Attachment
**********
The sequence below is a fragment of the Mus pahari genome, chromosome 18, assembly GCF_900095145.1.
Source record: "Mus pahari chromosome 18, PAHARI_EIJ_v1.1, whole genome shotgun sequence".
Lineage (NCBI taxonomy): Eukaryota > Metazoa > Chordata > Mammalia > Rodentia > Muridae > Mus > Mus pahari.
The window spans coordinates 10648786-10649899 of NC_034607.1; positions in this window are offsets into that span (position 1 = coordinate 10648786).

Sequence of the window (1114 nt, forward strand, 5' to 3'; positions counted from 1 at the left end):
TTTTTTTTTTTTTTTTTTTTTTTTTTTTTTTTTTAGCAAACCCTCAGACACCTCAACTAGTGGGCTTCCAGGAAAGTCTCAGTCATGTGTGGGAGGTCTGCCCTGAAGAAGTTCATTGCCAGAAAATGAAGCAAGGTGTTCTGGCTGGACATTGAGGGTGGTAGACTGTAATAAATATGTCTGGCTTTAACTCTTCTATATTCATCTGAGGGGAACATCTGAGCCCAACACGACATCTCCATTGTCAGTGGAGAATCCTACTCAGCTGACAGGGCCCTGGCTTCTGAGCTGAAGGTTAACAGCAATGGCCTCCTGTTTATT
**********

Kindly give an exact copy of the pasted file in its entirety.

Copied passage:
The sequence below is a fragment of the Mus pahari genome, chromosome 18, assembly GCF_900095145.1.
Source record: "Mus pahari chromosome 18, PAHARI_EIJ_v1.1, whole genome shotgun sequence".
Lineage (NCBI taxonomy): Eukaryota > Metazoa > Chordata > Mammalia > Rodentia > Muridae > Mus > Mus pahari.
The window spans coordinates 10648786-10649899 of NC_034607.1; positions in this window are offsets into that span (position 1 = coordinate 10648786).

Sequence of the window (1114 nt, forward strand, 5' to 3'; positions counted from 1 at the left end):
TTTTTTTTTTTTTTTTTTTTTTTTTTTTTTTTTTAGCAAACCCTCAGACACCTCAACTAGTGGGCTTCCAGGAAAGTCTCAGTCATGTGTGGGAGGTCTGCCCTGAAGAAGTTCATTGCCAGAAAATGAAGCAAGGTGTTCTGGCTGGACATTGAGGGTGGTAGACTGTAATAAATATGTCTGGCTTTAACTCTTCTATATTCATCTGAGGGGAACATCTGAGCCCAACACGACATCTCCATTGTCAGTGGAGAATCCTACTCAGCTGACAGGGCCCTGGCTTCTGAGCTGAAGGTTAACAGCAATGGCCTCCTGTTTATT